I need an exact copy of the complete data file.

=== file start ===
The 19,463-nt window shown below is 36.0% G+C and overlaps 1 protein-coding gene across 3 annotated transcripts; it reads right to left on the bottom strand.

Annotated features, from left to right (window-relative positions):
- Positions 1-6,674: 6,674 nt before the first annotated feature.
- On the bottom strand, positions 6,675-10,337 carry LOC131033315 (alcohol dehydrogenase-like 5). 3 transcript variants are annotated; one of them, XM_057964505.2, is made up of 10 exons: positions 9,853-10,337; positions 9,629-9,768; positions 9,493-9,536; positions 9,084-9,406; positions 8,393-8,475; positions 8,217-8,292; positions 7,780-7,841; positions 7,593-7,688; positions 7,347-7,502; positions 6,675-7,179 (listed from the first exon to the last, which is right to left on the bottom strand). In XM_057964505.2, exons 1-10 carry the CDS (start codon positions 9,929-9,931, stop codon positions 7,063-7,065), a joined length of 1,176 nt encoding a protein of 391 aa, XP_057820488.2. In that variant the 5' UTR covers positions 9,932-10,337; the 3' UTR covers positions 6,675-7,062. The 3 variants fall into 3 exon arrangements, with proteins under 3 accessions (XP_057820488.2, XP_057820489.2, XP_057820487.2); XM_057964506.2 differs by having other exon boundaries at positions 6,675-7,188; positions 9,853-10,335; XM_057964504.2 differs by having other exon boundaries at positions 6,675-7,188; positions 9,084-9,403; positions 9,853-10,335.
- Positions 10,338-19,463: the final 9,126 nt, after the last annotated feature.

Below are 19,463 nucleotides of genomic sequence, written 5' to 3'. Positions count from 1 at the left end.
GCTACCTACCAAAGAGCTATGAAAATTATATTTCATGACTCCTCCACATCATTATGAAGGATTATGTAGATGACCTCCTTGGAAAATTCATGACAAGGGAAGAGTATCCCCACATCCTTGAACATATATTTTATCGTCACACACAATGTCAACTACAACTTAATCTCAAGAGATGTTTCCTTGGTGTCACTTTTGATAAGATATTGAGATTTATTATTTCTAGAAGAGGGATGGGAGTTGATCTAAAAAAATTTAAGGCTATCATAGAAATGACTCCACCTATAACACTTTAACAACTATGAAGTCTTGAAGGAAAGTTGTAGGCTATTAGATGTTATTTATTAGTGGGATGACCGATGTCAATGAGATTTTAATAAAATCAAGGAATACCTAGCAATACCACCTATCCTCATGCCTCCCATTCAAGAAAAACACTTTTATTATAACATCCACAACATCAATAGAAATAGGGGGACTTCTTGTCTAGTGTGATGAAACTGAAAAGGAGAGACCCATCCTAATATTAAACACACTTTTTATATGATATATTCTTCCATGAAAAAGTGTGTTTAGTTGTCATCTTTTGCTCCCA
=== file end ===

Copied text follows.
The 19,463-nt window shown below is 36.0% G+C and overlaps 1 protein-coding gene across 3 annotated transcripts; it reads right to left on the bottom strand.

Annotated features, from left to right (window-relative positions):
- Positions 1-6,674: 6,674 nt before the first annotated feature.
- On the bottom strand, positions 6,675-10,337 carry LOC131033315 (alcohol dehydrogenase-like 5). 3 transcript variants are annotated; one of them, XM_057964505.2, is made up of 10 exons: positions 9,853-10,337; positions 9,629-9,768; positions 9,493-9,536; positions 9,084-9,406; positions 8,393-8,475; positions 8,217-8,292; positions 7,780-7,841; positions 7,593-7,688; positions 7,347-7,502; positions 6,675-7,179 (listed from the first exon to the last, which is right to left on the bottom strand). In XM_057964505.2, exons 1-10 carry the CDS (start codon positions 9,929-9,931, stop codon positions 7,063-7,065), a joined length of 1,176 nt encoding a protein of 391 aa, XP_057820488.2. In that variant the 5' UTR covers positions 9,932-10,337; the 3' UTR covers positions 6,675-7,062. The 3 variants fall into 3 exon arrangements, with proteins under 3 accessions (XP_057820488.2, XP_057820489.2, XP_057820487.2); XM_057964506.2 differs by having other exon boundaries at positions 6,675-7,188; positions 9,853-10,335; XM_057964504.2 differs by having other exon boundaries at positions 6,675-7,188; positions 9,084-9,403; positions 9,853-10,335.
- Positions 10,338-19,463: the final 9,126 nt, after the last annotated feature.

Below are 19,463 nucleotides of genomic sequence, written 5' to 3'. Positions count from 1 at the left end.
GCTACCTACCAAAGAGCTATGAAAATTATATTTCATGACTCCTCCACATCATTATGAAGGATTATGTAGATGACCTCCTTGGAAAATTCATGACAAGGGAAGAGTATCCCCACATCCTTGAACATATATTTTATCGTCACACACAATGTCAACTACAACTTAATCTCAAGAGATGTTTCCTTGGTGTCACTTTTGATAAGATATTGAGATTTATTATTTCTAGAAGAGGGATGGGAGTTGATCTAAAAAAATTTAAGGCTATCATAGAAATGACTCCACCTATAACACTTTAACAACTATGAAGTCTTGAAGGAAAGTTGTAGGCTATTAGATGTTATTTATTAGTGGGATGACCGATGTCAATGAGATTTTAATAAAATCAAGGAATACCTAGCAATACCACCTATCCTCATGCCTCCCATTCAAGAAAAACACTTTTATTATAACATCCACAACATCAATAGAAATAGGGGGACTTCTTGTCTAGTGTGATGAAACTGAAAAGGAGAGACCCATCCTAATATTAAACACACTTTTTATATGATATATTCTTCCATGAAAAAGTGTGTTTAGTTGTCATCTTTTGCTCCCA